Environmental issues about Rio Tinto’s business in Serbia, News
This spring, environmental issues are coming to the fore in Serbia, so the company Rio Tinto became a well-known name for the announced Jadar project, near Loznica in Western Serbia, where the jadarite ore was discovered in 2004.
The company’s problems began when several local environmental organizations launched local protests late last year, worried about the project’s possible impact on the ecosystem in Western Serbia, warning of potential damage to the environment.
Back in 2004, Rio Tinto, exploring the area of Western Serbia, discovered a new jadarite ore, a combination of lithium and boron, which was recognized and introduced as a new element in 2006.
Lithium is important as a basic component for the production of batteries for mobile phones, laptops, electric cars and other consumer devices.
This new element was presented in the media in 2007 due to its chemical composition as “kryptonite” – a fictional element that in movies and comics about Superman, can only harm a superhero.
This new element was soon given the name jadarite, after the location where it was found, and Serbian officials repeatedly announced that the excavation of this ore would improve the budget.
However, several environmental organizations, late last year, began to protest – and seek answers from Rio Tinto, on how the mining of this ore will affect the environment around Loznica, in western Serbia, where a processing mine is planned to open.
What is Rio Tinto?
Rio Tinto was the sixth metal and mining company in the world in 2020 when it comes to revenue, which, according to the specialized portal “Mining Technology”, reached 43.1 billion dollars. The largest is Glencore [Glencore] with 215.1 billion in revenue last year.
Rio Tinto was founded in 1873.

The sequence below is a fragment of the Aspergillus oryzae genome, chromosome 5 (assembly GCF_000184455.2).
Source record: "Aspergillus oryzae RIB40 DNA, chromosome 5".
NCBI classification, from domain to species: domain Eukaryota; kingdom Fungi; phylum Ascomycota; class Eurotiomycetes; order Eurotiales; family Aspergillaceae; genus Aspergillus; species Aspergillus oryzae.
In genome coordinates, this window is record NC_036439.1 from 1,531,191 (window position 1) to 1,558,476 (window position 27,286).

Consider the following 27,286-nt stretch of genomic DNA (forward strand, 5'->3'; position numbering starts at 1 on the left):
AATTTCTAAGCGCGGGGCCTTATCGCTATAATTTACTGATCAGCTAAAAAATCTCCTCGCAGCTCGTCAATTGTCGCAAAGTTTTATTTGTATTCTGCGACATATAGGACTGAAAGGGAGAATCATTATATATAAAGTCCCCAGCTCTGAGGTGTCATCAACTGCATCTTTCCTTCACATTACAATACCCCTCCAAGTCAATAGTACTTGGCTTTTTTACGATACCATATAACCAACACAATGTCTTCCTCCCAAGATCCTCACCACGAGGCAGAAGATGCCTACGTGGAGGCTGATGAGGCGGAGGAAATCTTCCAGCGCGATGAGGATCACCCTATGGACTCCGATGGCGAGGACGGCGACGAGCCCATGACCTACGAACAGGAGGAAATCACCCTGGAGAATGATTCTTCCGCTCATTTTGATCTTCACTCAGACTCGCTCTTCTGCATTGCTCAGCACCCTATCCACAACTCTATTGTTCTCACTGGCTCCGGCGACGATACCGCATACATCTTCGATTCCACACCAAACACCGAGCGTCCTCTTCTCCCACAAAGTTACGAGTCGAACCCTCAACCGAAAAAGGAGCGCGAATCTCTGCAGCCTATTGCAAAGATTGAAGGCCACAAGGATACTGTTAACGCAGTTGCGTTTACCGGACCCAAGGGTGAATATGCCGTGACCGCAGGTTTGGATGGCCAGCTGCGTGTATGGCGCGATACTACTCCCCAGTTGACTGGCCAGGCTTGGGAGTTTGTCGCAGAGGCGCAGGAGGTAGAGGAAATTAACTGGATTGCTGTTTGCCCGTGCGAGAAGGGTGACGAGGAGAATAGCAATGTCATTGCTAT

It is an Anglo-Australian multinational company, based in London, which operates in 35 countries around the world, and under the slogan “We produce key materials for human progress”.
However, after the announcement that in Western Serbia, about 130 kilometers from Belgrade and ten kilometers from the border with Bosnia and Herzegovina, the construction of a mine and a factory for processing jadarite ore will begin by the end of 2021, the public is increasingly fierce reactions environmental activists but also some right-wing opposition parties – who claim that Rio Tinto’s plans could endanger the environment.
According to a profile on CNN Business in 2020, Rio Tinto had about 47,000 employees worldwide.
Rio Tinto in Serbia, on a project near Jadar, operates through its subsidiary, Rio Sava, registered under its full name: Rio Sava Exploration d.o.o., which is registered as a company for geological research.
Who is protesting and why?
The first major protest against Rio Tinto’s plans was organized on April 17 in the village of Dobrinja in western Serbia, where locals were joined by a large number of citizens and environmental activists from the surrounding towns of Pozega, Cacak and Uzice.
Rio Tinto was also mentioned on April 10, in front of the Serbian Parliament building at a protest called “Environmental Uprising”, where an appeal was made to stop all projects harmful to the environment, as well as to harmonize Serbian regulations with the highest environmental standards.
The first objections to Rio Tinto’s plans and the announced Jadar project came from environmental activists in late 2020, and these opposition and announced protests were joined by several opposition parties in Serbia, from the right-wing Dveri, the same-oriented Oslobodjenje movement, to The People’s Party, which the party’s president, Vuk Jeremic, described in earlier statements as a “moderate center-right” party.
Environmental activists, the Coalition for Sustainable Mining and the Association “Let’s Defend Jadar and Radjevina”, “Earth Thrive” and “Eco-road Bijeljina”, in a statement from April 2021, as the main problems in the project “Jadar”, singled out the damage to the waters of the Drina basin, and that the planned mine is harmful to the local community.
Zvezdan Kalmar, from the Coalition for Sustainable Mining and the Association “Let’s Defend Jadar and Radjevina”, in January 2021, said that the idea of opening a lithium mine in Serbia was unacceptable.
“We believe that the announced lithium mine in Serbia, as such, is unnecessary, that it is dangerous for the entire area around the Jadar River. In addition, this project was dangerous not only for that area, but also for the Drina River, the Sava River, and in the final instance, it would endanger Belgrade as well,” Kalmar said.
Kalmar then said that the planned project endangers the inhabitants of about 300 square kilometers, ie over 20 villages, several tens of thousands of people and twenty thousand farmers.
What does Rio Tinto say?